What Do You Do Here?
On 4 July I posted a hand to Twitter (https://twitter.com/mttpokerschool/status/882175407151362048) and asked 'What Do You Do Here?' Thank you to everyone who responded, there were some really great suggestions. What I think is clear, though, is that there was no common answer.
We're sitting 5/6 and pick up 77 in the CutOff. I always encourage students to think through all of their options, so have a quick think about what you could do here:
When studying these spots it's important to understand the process rather than the result. What that means is it's better that I teach you how to solve similar spots in the future, rather than giving you the back-of-the-textbook answer.
Using a program like Holdem Resources Calculator we can work out the EV of shoving here:
Shoving here is definitely profitable. It's worth 0.02% of the prizepool on average, which is the equivalent of a whopping $0.93!!! Hmmm...
Using the advanced hand tool we can see that 77 doesn't make the cut in terms of raising in the first place and is therefore not in our range to call off should someone shove. Already we're seeing that shoving is a higher EV play than raising.
Hopefully you're looking at this range and thinking that something doesn't quite look right. Why are we raising some funky hands here like K4o and Q8o? I created a model that only looked at raising and shoving as options. There are no flat-calls available in this model, which means that HRC is valuing the hands with blockers to our opponents' shoving ranges more than hands that play well post-flop.
If we keep the frequency the same (23.8%) and create a more realistic opening range here, then maybe 77 will make the cut?
Versus this range, when the BB makes an equilibrium shove (19.6%, 22+ A2s+ AJo+ K5s+ KJo+ Q8s+ QJo J9s+ T9s 98s) our calling range is:
So calling here is a neutral EV play, much lower than the 0.02 we got from shoving. As played, I think folding versus the jam is the play here. However, the BB is very unlikely to shove this range and is probably shoving something much, much tighter. HRC is suggesting such a wide range of hands simply because we're folding the majority of our range versus a jam.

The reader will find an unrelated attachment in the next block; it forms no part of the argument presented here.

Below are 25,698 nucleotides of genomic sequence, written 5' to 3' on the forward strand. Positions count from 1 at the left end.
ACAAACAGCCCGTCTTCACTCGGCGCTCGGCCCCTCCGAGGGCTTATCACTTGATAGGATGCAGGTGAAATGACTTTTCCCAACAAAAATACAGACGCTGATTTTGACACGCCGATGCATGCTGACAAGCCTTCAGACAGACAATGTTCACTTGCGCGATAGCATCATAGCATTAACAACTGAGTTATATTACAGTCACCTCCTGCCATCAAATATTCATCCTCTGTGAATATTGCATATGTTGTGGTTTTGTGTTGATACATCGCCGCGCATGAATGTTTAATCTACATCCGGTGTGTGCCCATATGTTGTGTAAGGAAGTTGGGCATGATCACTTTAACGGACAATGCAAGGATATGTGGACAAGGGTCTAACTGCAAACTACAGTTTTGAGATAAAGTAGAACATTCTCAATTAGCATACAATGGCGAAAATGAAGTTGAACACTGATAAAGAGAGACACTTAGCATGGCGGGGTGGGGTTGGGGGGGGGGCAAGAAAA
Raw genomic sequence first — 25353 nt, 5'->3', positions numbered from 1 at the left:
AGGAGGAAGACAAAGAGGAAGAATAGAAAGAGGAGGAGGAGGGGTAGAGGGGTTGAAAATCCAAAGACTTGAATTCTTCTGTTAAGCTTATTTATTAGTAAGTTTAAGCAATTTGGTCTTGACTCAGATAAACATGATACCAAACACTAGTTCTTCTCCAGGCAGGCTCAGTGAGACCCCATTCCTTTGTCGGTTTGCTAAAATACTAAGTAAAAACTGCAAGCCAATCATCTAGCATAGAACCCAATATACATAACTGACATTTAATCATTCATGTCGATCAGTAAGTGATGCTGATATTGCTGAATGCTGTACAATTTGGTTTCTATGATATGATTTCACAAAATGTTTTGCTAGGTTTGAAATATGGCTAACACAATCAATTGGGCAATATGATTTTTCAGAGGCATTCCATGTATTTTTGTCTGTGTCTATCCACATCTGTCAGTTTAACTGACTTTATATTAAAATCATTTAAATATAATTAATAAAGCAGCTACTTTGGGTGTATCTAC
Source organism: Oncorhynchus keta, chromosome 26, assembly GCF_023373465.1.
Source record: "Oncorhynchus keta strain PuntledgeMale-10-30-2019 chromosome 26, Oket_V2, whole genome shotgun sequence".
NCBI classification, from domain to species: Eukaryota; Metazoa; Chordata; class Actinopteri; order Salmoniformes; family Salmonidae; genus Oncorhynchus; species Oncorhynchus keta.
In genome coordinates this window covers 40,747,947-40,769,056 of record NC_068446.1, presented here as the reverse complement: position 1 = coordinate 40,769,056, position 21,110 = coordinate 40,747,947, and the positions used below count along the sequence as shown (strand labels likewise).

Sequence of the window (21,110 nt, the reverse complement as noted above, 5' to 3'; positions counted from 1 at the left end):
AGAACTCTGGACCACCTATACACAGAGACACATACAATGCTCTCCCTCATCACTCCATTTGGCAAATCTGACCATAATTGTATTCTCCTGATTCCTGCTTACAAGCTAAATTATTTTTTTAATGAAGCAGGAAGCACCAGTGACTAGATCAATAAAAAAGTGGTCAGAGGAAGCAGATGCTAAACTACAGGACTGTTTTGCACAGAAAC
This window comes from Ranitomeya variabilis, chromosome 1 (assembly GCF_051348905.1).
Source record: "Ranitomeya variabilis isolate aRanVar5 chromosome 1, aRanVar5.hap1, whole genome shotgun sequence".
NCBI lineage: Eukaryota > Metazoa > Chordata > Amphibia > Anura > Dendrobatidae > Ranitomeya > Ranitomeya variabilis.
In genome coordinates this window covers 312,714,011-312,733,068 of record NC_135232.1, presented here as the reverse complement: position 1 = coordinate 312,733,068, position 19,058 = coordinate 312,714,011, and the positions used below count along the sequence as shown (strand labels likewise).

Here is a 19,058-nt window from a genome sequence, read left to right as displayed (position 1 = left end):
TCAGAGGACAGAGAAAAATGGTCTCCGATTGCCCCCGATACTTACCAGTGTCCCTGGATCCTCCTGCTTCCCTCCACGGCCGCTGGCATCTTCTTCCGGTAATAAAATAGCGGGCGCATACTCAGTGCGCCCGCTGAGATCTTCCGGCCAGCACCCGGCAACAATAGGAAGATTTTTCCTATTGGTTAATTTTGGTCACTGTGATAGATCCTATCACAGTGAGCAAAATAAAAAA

We opened 23.7% and we're calling 7.1%. This means that we're folding 1-(7.1/23.7) = 70% of the time! Raising with such a range here makes us really exploitable since we end up folding a large percentage of the time. This points us in the direction of shoving rather than raising and taking away our opponents' weapon of shoving on us. This also shows us that 77 is unlikely to be a profitable open in the first place.
In final table scenarios you will start to see a pattern of wanting to be the shover rather than the caller. By shoving you have fold equity and hand equity, but when you call you have to rely on having the best hand at showdown.
Raise/folding here is a good plan if you don't believe the players behind will shove 'correctly'. If they're going to play fairly snug and the BB is quite tight then raising here as a steal and folding versus a jam is definitely a viable option. It is, however, difficult to prove the EV since there are so many variables at play.
Folding here is a neutral EV play meaning that we win/lose nothing (apart from the ante I guess). We've already shown that shoving is higher EV than folding. Raise/folding might also be higher EV than folding, but it can be difficult to prove. Raise/calling versus a wide BB jamming range is exactly the same EV as folding, but with much higher variance. Open folding is probably the worst of all four options
5 and 6. Limp/folding and limp/jamming
Limping here to induce a light iso-raise and then jamming over the top is a realistic option, especially if you believe that your opponents will be happy to raise, but not so happy to call an all-in. The problem with limping is that you remove the chance of winning the pot preflop that comes from raising.
I've chosen not to run the simulation for limp/folding and limp/jamming and instead encourage you to investigate whether limp/whatever is better than shoving.
Thanks again to all of you who tweeted a reply to the question. Hopefully you can see that investigating most of your options can point you in the right direction in spots like this. You should always be looking to make the highest EV plays possible in any given situation and if you work out that shoving is the highest EV play, as I did, then shoving is what you should do.
Good luck at the tables and let me know when you've discovered whether limping is a good strategy or not!